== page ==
The National Organic Program reached its 10th year this October.
The Organic Foods Production Act was signed in 1990, setting the stage for the nation’s organic standards. Two years later, in October, the first National Organic Standards Board had its first meeting.
Then in 2002 U.S. Department of Agriculture regulations “went live,” according to the October 2012 issue of “The Organic Integrity Quarterly” newsletter.
Miles McEvoy, deputy administrator of the program, said the past 10 years have been characterized by the development of standards, better opportunities for farmers, category growth and the protection of the program’s integrity.
“Our staff closed 279 complaints of suspected regulatory violation, enforcing the USDA organic regulations to the fullest extent of the law when investigations confirmed violations,” McEvoy said in the newsletter.
Soo Kim, USDA spokeswoman, said the anniversary marks a decade of giving growers the resources and means to provide their products to consumers who want the assurance of USDA enforcement.
“The anniversary presents a wonderful opportunity to celebrate farms and businesses that use practices to steward the environment, promote biodiversity and support their local economies,” Kim said.
To demonstrate some of the successes of the program, the National Organic Program reported that at the end of 2011 there were 17,673 organic farms and processing facilities in the U.S. that were certified to the USDA’s organic standards, an increase of 478 from 2010.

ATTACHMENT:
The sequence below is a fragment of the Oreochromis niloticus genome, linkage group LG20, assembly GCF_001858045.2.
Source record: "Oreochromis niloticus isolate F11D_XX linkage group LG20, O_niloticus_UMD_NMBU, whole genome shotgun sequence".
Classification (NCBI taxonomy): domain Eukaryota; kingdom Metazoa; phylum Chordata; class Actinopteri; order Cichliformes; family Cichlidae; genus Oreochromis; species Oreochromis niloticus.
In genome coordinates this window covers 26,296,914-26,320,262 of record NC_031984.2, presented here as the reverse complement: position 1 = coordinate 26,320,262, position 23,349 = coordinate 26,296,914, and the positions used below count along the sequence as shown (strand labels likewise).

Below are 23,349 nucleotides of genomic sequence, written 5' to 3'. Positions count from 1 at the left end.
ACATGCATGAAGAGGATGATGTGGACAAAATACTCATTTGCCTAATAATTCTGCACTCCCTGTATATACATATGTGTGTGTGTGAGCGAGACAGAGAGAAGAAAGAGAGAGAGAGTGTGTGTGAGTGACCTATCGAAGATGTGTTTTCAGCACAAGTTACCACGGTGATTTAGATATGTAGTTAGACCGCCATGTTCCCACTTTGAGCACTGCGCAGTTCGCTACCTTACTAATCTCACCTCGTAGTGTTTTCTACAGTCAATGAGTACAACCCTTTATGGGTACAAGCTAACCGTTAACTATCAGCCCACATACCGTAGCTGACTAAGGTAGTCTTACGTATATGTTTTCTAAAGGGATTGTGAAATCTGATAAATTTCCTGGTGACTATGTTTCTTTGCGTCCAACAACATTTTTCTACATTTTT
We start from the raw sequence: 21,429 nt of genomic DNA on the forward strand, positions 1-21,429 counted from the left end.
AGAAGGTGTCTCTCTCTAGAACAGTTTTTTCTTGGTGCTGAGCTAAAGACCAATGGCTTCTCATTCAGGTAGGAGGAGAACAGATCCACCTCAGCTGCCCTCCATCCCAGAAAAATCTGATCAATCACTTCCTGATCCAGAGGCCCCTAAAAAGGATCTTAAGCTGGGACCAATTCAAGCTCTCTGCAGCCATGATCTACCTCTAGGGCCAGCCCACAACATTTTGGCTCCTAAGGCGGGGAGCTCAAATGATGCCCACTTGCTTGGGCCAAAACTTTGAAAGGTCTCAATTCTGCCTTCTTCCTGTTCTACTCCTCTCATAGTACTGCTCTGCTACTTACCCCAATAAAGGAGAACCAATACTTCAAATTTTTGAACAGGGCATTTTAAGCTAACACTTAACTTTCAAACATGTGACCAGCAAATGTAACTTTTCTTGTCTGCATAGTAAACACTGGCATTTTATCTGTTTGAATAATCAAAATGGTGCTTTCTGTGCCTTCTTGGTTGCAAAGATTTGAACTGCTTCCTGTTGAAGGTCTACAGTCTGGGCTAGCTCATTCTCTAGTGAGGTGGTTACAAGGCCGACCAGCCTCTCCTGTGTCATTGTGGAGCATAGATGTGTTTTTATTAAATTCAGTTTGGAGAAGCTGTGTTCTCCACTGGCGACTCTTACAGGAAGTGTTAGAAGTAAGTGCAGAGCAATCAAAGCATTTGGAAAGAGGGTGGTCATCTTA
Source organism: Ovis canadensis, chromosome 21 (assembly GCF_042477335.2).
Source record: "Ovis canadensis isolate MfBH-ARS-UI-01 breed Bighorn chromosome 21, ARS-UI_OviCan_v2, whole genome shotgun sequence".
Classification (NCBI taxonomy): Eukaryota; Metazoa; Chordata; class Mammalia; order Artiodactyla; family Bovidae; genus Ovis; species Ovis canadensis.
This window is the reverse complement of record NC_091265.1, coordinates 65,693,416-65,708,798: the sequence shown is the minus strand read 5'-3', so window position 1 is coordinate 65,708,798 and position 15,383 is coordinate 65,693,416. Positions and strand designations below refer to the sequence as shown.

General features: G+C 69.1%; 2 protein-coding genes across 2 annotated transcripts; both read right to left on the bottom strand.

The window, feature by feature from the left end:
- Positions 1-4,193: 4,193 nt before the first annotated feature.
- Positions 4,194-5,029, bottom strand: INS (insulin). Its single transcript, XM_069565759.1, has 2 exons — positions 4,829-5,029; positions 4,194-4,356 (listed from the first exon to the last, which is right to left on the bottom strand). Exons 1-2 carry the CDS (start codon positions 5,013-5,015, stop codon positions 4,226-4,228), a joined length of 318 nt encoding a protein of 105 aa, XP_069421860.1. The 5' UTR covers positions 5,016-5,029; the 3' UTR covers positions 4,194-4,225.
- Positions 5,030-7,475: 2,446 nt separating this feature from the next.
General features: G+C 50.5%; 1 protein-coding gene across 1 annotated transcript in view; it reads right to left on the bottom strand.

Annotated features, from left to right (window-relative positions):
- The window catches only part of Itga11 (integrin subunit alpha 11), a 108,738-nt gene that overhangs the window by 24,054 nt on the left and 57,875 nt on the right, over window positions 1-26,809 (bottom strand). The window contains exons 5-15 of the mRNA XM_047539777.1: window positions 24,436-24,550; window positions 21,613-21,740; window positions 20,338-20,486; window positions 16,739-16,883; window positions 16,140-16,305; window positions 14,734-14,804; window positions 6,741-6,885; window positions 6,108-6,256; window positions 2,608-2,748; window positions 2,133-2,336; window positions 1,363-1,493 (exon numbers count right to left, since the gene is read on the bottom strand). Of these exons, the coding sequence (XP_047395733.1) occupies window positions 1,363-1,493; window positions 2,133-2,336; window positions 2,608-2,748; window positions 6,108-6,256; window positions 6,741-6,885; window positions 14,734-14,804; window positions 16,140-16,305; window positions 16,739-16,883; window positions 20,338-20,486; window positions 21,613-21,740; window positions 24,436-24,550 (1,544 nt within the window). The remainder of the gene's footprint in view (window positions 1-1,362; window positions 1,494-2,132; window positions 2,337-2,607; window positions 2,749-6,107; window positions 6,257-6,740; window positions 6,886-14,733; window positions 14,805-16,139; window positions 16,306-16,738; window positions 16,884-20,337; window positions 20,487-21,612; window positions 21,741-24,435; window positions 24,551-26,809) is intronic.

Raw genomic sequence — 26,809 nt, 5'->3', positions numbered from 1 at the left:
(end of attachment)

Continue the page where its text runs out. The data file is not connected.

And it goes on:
Since 2002, when the National Organic Program began tracking this data, that’s a 240% increase.
In total, there are now 28,779 certified organic operators across 133 countries, according to a National Organic Program Organic Insider post from March 18.
As part of its future goals for the program, Kim said the USDA wants to have 20,000 U.S. farms and businesses certified to the USDA organic regulations by 2015.
The Organic Literacy Initiative is an important aspect to the anniversary, Kim said.
“In light of the continued growth of organic, USDA’s new Organic Literacy Initiative helps prospective farmers, ranchers and processors learn about not only how to be certified, but also how to access related USDA programs,” Kim said.
The program features a toolkit designed to help farmers decide if organic is an option suited to their business.
Resources for the literacy program can be found at www.ams.usda.gov/AMSv1.0/organicinfo.